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Big-name realtors plot rival listings site Add to ...

The Canadian Real Estate Association's lock on real estate listings is being challenged from within, as the country's largest brokerages accelerate plans to build an alternative version of the association's Multiple Listing Service.

Canadians looking for homes are used to visiting the industry-funded Realtor.ca to browse listings. But the brokerages feel the site lacks the advanced information features about specific neighbourhoods that are needed to deal with a slew of anticipated rivals, all of whom are investing heavily in technology to lure home buyers - and advertisers - away from the MLS.

The battle matters to realtors because it is about who controls the information buyers have access to when buying a home. To view detailed information about a listing on Realtor.ca, a prospective buyer has to contact an agent. But as more third-party companies offer listings, the brokerages worry that their brands will be diluted and information will become commoditized.

"Many of our companies have iconic brands that have been built over the years," said Don Lawby, president of Century 21. "What will happen is other companies are going to depreciate those brands if we don't find a way to offer something better than we are currently putting out there."

Realtor.ca isn't as technologically advanced as its competitors, lacking information that prospective home buyers like, such as demographic data, school zones and average prices for neighbourhoods.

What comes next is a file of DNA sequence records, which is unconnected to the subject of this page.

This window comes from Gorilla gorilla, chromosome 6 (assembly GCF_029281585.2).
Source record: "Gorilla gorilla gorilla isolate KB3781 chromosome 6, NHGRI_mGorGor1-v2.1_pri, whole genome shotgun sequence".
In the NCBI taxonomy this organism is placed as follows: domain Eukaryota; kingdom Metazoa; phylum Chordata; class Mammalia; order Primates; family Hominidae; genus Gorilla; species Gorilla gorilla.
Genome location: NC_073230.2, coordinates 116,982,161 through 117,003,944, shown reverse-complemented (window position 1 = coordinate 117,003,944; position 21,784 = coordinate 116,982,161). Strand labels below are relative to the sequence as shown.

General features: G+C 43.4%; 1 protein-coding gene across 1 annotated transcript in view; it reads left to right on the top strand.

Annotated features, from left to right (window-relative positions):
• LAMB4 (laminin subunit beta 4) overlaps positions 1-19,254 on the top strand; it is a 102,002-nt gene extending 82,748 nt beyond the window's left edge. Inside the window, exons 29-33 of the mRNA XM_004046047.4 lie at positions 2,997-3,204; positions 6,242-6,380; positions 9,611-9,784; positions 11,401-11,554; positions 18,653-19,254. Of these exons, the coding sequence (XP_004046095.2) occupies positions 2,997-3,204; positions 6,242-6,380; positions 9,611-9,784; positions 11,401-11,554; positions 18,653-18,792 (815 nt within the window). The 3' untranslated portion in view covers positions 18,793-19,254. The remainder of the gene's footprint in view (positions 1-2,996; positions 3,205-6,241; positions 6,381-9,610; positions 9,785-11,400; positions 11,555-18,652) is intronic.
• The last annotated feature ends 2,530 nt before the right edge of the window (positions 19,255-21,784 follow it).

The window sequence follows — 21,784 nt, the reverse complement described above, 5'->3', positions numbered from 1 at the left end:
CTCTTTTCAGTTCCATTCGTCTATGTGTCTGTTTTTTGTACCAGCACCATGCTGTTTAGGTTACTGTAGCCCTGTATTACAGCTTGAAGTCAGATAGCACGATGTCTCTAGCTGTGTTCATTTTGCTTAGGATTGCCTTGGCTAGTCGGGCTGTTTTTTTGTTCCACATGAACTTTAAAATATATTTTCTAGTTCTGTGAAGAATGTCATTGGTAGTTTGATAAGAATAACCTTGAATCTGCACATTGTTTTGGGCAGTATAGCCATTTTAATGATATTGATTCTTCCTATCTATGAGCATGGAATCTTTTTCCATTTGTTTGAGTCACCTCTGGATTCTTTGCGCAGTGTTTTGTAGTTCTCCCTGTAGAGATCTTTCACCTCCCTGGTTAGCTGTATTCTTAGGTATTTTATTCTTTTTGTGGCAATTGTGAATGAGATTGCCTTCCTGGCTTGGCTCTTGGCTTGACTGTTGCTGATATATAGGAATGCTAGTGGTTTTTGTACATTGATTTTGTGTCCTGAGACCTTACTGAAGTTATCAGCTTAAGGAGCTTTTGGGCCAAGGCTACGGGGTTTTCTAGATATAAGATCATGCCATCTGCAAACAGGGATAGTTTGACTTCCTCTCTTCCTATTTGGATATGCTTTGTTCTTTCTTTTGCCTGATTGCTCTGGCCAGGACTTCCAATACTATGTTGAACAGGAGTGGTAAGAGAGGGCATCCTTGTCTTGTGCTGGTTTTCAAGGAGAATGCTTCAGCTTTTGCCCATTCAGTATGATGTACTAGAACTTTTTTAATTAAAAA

The brokerages - including Century 21, Royal LePage and ReMax - will meet Tuesday to try and agree to an alternative listings site that would pool their offerings. The meeting comes a day after Yahoo Canada announced it will offer listings on its main search page using database and real-time search technology from Toronto-based Zoocasa.com.

Zoocasa has been criticized by the industry for scraping listings off the MLS, but Zoocasa president Butch Langlois said it is operating within the industry's rules, with each agent voluntarily offering to post their listings in exchange for the advanced features offered on the site.

It's a slick offering that is comparable to services in the United States such as Zillow, which has become a major hub for listings and a major headache for the brokerages that used to control the flow of information. "People have embraced the site but we need to increase awareness that Realtor.ca isn't the only place to go when looking for a home," Mr. Langlois said.

While Zoocasa, backed by Rogers Communications Inc., is the highest profile competitor to take on the MLS to date, there are several private networks under development across the country that want to compete with MLS.

The brokerages intend to build their own site that would run parallel to Realtor.ca and be governed by the same rules, using listings from their offices across the country. They would be able to control what features are offered, and upgrade the technology as they see fit without having to go through CREA, the trade association that represents the country's 100,000 agents.

"We support organized real estate and this has nothing to do with pulling out of what they are doing," Mr. Lawby said. "But the consumer wants to see as much data as they can and we want to make sure they are able to do that effectively."

The brokerages also want to ensure that listings remain accurate. Phil Soper, chief executive officer of Royal LePage, said the quality of listings could deteriorate if too many players get in on the action. As long as the brokers remain in control of their data, he said, they can ensure that changes are made when needed and that information is up to date.

"It comes back to who has the responsibility to oversee the safekeeping of a client's personal information," Mr. Soper said. "There's no guarantee these syndication sites will keep that information safe. If you get into the habit of allowing third parties to post your data, then what is the integrity of your data?"

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